=\frac{(f_{n}+2h_{n})a_{0}+(g_{n}+2f_{n})}{(f_{n}+ h_{n})a_{0}+(g_{n}+f_{n})}
$
.

But, we also have that

$a_{n+1}=\frac{f_{n+1}a_{0}+g_{n+1}}{h_{n+1}a_{0}+f _{n+1}}$.

Setting

$\frac{f_{n+1}a_{0}+g_{n+1}}{h_{n+1}a_{0}+f_{n+1}}= \frac{(f_{n}+2h_{n})a_{0}+(g_{n}+2f_{n})}{(f_{n}+h _{n})a_{0}+(g_{n}+f_{n})}$

shows us that it must be the case that the following equations hold:

$f_{n+1}=f_{n}+2h_{n}$
$g_{n+1}=g_{n}+2f_{n}$
$h_{n+1}=f_{n}+h_{n}$
$f_{n+1}=g_{n}+f_{n}$.

Two of these must be redundant (if the system is consistent, that is).

We also have the initial conditions:
$f_{0}=1$
$g_{0}=2$
$h_{0}=1$.

At this point, I must admit, I handed off the solution to Mathematica (using the RSolve command). I got the following:

$f_{n}=\frac{1}{2}\left((1-\sqrt{2})^{n+1}+(1+\sqrt{2})^{n+1}\right)$,
$g_{n}=\frac{-(1-\sqrt{2})^{n+1}+(1+\sqrt{2})^{n+1}}{\sqrt{2}}$, and
$h_{n}=\frac{-(1-\sqrt{2})^{n+1}+(1+\sqrt{2})^{n+1}}{2\sqrt{2}}$.

The presence of all those $\sqrt{2}$'s is encouraging, to say the least. If you plug in these values of the coefficients, you obtain the following rather nasty expression:

$a_{n+1}=\frac{2\,{\left( 1 - {\sqrt{2}} \right) }^n\,
\left( -2 + {\sqrt{2}} + \left( -1 + {\sqrt{2}} \right) \,{a_0} \right) -
2\,{\left( 1 + {\sqrt{2}} \right) }^n\,
\left( 2 + {a_0} + {\sqrt{2}}\,\left( 1 + {a_0} \right) \right) }{
{\left( 1 - {\sqrt{2}} \right) }^n\,
\left( -2\,\left( 1 + {a_0} \right) + {\sqrt{2}}\,\left( 2 + {a_0} \right) \right)
- {\left( 1 + {\sqrt{2}} \right) }^n\,
\left( 2\,\left( 1 + {a_0} \right) + {\sqrt{2}}\,\left( 2 + {a_0} \right) \right)
}$
.

If you want to take the limit of this as $n\to\infty$, I would notice that essentially you have the following limit:

$\lim_{n\to\infty}\frac{C_{1}(1-\sqrt{2})^{n}+C_{2}(1+\sqrt{2})^{n}}{C_{3}(1-\sqrt{2})^{n}+C_{4}(1+\sqrt{2})^{n}}$,

where

$C_{1}=2(-2+\sqrt{2}+(-1+\sqrt{2})a_{0})$,
$C_{2}=-2(2+a_{0}+\sqrt{2}(1+a_{0}))$,
$C_{3}=(-2(1+a_{0})+\sqrt{2}(2+a_{0}))$,
$C_{4}=-(2(1+a_{0})+\sqrt{2}(2+a_{0}))$.

This may seem like an awful lot of work, but I think that you're almost there. I've probably posted more than I should. Can you finish?
• June 21st 2010, 05:50 AM
Ackbeet
Those numbers not in the domain of the iteration scheme are the following:

$x=-\frac{f_{n}}{h_{n}}=
-\left( \frac{{\sqrt{2}}\,\left( {\left( 1 - {\sqrt{2}} \right) }^{1 + n} + {\left( 1 + {\sqrt{2}} \right) }^{1 + n} \right) }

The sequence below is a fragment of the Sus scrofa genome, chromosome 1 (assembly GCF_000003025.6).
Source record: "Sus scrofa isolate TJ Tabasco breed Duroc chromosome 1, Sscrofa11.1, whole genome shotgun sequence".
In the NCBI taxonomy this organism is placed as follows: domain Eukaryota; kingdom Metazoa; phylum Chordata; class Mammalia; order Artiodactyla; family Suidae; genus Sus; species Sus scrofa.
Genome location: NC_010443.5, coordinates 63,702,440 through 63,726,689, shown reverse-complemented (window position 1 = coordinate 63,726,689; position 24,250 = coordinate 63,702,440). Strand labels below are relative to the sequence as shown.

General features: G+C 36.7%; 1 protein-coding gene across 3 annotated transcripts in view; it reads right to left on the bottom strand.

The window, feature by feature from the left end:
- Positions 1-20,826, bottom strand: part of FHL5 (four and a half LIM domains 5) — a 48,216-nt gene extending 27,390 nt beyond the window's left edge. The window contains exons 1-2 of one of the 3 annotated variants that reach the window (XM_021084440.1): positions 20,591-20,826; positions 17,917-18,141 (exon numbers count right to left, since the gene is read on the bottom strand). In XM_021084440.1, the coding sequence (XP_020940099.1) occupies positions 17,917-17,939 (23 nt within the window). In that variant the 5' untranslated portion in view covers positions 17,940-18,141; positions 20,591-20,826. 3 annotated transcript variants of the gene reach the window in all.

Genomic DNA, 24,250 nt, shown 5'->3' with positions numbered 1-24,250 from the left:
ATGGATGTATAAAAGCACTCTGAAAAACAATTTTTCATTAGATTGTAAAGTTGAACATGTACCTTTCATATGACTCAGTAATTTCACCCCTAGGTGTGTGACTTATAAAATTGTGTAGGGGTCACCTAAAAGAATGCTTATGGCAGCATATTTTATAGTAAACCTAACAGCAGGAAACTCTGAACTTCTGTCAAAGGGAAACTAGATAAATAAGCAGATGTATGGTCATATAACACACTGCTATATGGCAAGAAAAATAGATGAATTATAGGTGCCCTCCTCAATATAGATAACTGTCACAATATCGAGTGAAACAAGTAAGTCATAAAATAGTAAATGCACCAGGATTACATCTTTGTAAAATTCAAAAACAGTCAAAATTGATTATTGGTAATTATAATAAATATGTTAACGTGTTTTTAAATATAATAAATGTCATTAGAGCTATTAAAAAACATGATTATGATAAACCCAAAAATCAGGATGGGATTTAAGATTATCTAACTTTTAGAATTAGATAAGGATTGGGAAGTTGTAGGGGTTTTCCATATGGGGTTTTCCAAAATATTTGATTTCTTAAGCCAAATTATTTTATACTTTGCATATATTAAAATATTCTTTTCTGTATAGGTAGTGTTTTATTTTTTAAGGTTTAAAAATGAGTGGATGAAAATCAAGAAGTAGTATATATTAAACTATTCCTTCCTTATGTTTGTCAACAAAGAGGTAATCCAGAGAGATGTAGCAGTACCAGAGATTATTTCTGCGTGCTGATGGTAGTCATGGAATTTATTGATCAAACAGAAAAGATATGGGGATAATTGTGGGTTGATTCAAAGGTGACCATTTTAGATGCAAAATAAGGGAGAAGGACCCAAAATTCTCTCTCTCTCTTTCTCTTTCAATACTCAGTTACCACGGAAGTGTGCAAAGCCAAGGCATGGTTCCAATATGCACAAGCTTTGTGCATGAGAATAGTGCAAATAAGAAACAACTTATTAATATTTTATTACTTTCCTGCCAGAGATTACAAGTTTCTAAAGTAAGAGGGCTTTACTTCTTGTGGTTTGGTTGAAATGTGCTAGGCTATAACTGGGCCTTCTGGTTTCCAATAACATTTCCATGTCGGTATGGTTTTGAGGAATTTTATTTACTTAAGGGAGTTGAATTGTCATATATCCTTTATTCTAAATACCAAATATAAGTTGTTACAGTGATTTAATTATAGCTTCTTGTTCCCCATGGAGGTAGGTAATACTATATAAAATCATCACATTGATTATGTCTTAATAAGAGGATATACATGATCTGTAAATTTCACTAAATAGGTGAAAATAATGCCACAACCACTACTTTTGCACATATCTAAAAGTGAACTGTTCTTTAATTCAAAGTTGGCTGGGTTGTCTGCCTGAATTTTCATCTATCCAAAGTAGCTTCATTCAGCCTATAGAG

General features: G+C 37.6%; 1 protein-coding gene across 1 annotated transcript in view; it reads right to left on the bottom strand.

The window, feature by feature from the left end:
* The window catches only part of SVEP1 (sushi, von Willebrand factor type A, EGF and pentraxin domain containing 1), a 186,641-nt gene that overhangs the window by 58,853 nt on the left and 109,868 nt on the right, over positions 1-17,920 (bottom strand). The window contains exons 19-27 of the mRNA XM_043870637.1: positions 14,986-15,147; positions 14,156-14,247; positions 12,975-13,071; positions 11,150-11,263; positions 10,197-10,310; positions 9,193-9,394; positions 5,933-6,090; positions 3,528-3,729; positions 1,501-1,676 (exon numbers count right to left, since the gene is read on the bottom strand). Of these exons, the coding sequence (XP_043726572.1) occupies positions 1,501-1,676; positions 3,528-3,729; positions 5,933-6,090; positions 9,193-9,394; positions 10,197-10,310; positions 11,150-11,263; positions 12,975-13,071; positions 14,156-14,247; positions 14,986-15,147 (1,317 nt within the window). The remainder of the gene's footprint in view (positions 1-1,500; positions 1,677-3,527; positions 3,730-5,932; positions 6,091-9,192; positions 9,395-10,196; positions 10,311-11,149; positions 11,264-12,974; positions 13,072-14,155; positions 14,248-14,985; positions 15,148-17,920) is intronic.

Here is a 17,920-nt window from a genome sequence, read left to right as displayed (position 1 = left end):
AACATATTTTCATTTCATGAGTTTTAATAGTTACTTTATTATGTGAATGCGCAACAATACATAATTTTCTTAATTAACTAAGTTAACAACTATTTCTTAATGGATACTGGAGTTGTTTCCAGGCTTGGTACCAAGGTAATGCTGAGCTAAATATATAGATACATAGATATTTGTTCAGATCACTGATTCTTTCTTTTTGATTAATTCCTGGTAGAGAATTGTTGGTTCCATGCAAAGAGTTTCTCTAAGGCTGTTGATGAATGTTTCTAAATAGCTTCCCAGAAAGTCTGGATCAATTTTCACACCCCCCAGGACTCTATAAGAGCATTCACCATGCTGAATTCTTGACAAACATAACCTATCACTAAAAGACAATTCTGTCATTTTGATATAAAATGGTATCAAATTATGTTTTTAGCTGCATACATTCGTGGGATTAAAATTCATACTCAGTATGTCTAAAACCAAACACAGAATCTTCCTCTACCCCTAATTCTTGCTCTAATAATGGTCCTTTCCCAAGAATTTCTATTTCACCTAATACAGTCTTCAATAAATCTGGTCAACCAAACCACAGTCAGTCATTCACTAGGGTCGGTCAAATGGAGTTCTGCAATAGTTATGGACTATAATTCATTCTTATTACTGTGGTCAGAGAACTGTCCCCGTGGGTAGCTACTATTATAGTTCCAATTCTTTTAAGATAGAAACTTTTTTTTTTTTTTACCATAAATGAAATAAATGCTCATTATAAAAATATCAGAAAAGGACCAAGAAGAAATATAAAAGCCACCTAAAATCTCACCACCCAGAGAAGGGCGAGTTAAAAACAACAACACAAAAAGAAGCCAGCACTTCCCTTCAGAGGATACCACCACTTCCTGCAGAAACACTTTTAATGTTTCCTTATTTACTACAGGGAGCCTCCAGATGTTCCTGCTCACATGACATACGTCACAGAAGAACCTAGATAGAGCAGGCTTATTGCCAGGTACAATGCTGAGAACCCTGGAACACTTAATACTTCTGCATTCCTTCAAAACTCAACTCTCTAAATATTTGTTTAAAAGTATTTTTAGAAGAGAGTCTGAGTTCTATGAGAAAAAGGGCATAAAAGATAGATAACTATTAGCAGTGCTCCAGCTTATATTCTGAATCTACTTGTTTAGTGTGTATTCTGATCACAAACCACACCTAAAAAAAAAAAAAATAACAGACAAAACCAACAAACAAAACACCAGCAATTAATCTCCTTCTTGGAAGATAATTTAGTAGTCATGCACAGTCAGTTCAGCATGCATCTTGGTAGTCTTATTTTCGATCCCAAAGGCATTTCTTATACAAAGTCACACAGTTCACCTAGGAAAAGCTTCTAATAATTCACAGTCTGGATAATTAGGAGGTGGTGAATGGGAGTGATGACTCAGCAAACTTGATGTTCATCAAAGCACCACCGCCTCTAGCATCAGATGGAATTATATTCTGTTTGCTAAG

{-{\left( 1 - {\sqrt{2}} \right) }^{1 + n} + {\left( 1 + {\sqrt{2}} \right) }^{1 + n}} \right)$
, for all $n\ge 0$.
• June 21st 2010, 06:07 AM
bolton_boy
I have just been to see my lecturer and he said the only clue he can give is that I should be able to just use this :

1.16 PROPOSITION. Suppose that (an) is an increasing sequence. Then:
(i) if (an) is bounded above, then it converges to its supremum;
(ii) if (an) is not bounded above, then it tends to infinity.
Similar statements apply to decreasing sequences.
• June 21st 2010, 06:10 AM
bolton_boy
I can see where you are coming from with your working out but I think its a bit too complex, from what I can tell it should be a fairly simple answer
• June 21st 2010, 06:13 AM
Ackbeet
I must disagree with your lecturer, then. The proposition he quoted simply does not apply to your sequence, because your sequence is not increasing or decreasing, no matter what initial point you choose. Here's an example:

Choose some initial value less than $\sqrt{2}$, say, $1$.

So,

$a_{0}=1$,
$a_{1}=1.5$,
$a_{2}=1.4$,
$a_{3}=1.41\overline{6}$,
etc.

The actual value of $\sqrt{2}=1.41421356237...$

Hence, you can see that the sequence oscillates about the limit, and is NOT increasing or decreasing.

The same thing happens if you were to choose a value larger than the limit.

In order to use the theorem your lecturer mentioned, your sequence MUST be monotone. Since yours is not, the theorem does not apply.
• June 21st 2010, 06:19 AM
Ackbeet
The theorem does not apply to the sequence as is. However, if you take the subsequence consisting of every other value, and show that it is monotone, you might be able to get somewhere with that theorem.

If I skip every other term, then I essentially have an iteration scheme as follows:

$a_{n+1}=\frac{3a_{n}+4}{2a_{n}+3}$.

If you can show that that one is monotone (either increasing or decreasing), then you're in business. So maybe you could show that the evens are increasing (for the numerical example I gave above) and the odds are decreasing (where even and odd apply to the number $n$).

But you're still going to have to show that it converges to $\sqrt{2}$. You'd have to show that $\sqrt{2}$ is the supremum of the increasing subsequence, and the infimum of the decreasing subsequence, in order to make it work.
Show 40 post(s) from this thread on one page
Page 1 of 2 12 Last